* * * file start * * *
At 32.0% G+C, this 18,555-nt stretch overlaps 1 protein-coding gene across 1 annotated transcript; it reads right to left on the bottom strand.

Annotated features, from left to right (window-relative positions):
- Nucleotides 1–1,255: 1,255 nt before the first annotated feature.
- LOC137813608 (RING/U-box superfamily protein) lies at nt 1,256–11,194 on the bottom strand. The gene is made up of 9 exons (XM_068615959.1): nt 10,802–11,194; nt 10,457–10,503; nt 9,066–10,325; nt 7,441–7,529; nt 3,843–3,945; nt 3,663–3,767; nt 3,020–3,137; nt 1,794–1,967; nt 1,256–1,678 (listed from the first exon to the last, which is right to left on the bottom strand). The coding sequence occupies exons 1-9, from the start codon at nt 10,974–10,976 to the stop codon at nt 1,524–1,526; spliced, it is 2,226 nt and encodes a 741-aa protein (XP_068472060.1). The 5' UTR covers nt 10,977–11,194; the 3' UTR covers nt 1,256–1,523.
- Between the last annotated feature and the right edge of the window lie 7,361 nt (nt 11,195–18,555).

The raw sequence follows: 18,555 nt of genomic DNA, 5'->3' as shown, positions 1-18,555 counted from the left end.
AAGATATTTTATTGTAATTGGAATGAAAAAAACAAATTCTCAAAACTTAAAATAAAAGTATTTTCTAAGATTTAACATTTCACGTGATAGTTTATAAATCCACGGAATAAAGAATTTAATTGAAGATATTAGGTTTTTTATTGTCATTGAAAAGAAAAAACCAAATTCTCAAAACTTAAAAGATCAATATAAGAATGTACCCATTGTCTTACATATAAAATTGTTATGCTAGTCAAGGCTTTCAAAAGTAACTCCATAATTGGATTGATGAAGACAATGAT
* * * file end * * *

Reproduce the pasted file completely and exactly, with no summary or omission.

At 32.0% G+C, this 18,555-nt stretch overlaps 1 protein-coding gene across 1 annotated transcript; it reads right to left on the bottom strand.

Annotated features, from left to right (window-relative positions):
- Nucleotides 1–1,255: 1,255 nt before the first annotated feature.
- LOC137813608 (RING/U-box superfamily protein) lies at nt 1,256–11,194 on the bottom strand. The gene is made up of 9 exons (XM_068615959.1): nt 10,802–11,194; nt 10,457–10,503; nt 9,066–10,325; nt 7,441–7,529; nt 3,843–3,945; nt 3,663–3,767; nt 3,020–3,137; nt 1,794–1,967; nt 1,256–1,678 (listed from the first exon to the last, which is right to left on the bottom strand). The coding sequence occupies exons 1-9, from the start codon at nt 10,974–10,976 to the stop codon at nt 1,524–1,526; spliced, it is 2,226 nt and encodes a 741-aa protein (XP_068472060.1). The 5' UTR covers nt 10,977–11,194; the 3' UTR covers nt 1,256–1,523.
- Between the last annotated feature and the right edge of the window lie 7,361 nt (nt 11,195–18,555).

The raw sequence follows: 18,555 nt of genomic DNA, 5'->3' as shown, positions 1-18,555 counted from the left end.
AAGATATTTTATTGTAATTGGAATGAAAAAAACAAATTCTCAAAACTTAAAATAAAAGTATTTTCTAAGATTTAACATTTCACGTGATAGTTTATAAATCCACGGAATAAAGAATTTAATTGAAGATATTAGGTTTTTTATTGTCATTGAAAAGAAAAAACCAAATTCTCAAAACTTAAAAGATCAATATAAGAATGTACCCATTGTCTTACATATAAAATTGTTATGCTAGTCAAGGCTTTCAAAAGTAACTCCATAATTGGATTGATGAAGACAATGAT